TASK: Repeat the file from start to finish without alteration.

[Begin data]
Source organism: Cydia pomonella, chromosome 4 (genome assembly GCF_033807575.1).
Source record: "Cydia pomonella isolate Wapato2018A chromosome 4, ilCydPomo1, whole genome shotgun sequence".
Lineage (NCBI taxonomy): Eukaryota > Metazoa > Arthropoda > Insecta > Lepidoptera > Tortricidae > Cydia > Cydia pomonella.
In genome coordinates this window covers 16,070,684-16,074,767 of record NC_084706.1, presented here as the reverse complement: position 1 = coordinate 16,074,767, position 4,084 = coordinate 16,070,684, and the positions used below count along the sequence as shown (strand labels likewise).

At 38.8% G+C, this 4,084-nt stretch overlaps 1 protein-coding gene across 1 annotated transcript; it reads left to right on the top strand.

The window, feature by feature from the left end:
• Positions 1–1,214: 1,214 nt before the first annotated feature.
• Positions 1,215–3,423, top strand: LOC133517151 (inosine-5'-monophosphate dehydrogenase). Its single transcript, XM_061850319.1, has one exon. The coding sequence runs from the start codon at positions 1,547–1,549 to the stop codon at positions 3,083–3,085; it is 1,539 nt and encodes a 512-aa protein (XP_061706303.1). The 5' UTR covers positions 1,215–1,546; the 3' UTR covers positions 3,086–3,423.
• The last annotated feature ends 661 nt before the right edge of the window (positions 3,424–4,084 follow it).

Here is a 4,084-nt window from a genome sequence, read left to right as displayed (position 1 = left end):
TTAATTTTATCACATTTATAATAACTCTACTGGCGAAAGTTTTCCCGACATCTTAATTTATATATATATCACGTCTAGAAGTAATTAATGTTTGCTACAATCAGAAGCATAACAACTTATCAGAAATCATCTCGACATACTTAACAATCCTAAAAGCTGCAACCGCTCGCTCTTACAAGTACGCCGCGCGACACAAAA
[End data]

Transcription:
Source organism: Cydia pomonella, chromosome 4 (genome assembly GCF_033807575.1).
Source record: "Cydia pomonella isolate Wapato2018A chromosome 4, ilCydPomo1, whole genome shotgun sequence".
Lineage (NCBI taxonomy): Eukaryota > Metazoa > Arthropoda > Insecta > Lepidoptera > Tortricidae > Cydia > Cydia pomonella.
In genome coordinates this window covers 16,070,684-16,074,767 of record NC_084706.1, presented here as the reverse complement: position 1 = coordinate 16,074,767, position 4,084 = coordinate 16,070,684, and the positions used below count along the sequence as shown (strand labels likewise).

At 38.8% G+C, this 4,084-nt stretch overlaps 1 protein-coding gene across 1 annotated transcript; it reads left to right on the top strand.

The window, feature by feature from the left end:
• Positions 1–1,214: 1,214 nt before the first annotated feature.
• Positions 1,215–3,423, top strand: LOC133517151 (inosine-5'-monophosphate dehydrogenase). Its single transcript, XM_061850319.1, has one exon. The coding sequence runs from the start codon at positions 1,547–1,549 to the stop codon at positions 3,083–3,085; it is 1,539 nt and encodes a 512-aa protein (XP_061706303.1). The 5' UTR covers positions 1,215–1,546; the 3' UTR covers positions 3,086–3,423.
• The last annotated feature ends 661 nt before the right edge of the window (positions 3,424–4,084 follow it).

Here is a 4,084-nt window from a genome sequence, read left to right as displayed (position 1 = left end):
TTAATTTTATCACATTTATAATAACTCTACTGGCGAAAGTTTTCCCGACATCTTAATTTATATATATATCACGTCTAGAAGTAATTAATGTTTGCTACAATCAGAAGCATAACAACTTATCAGAAATCATCTCGACATACTTAACAATCCTAAAAGCTGCAACCGCTCGCTCTTACAAGTACGCCGCGCGACACAAAA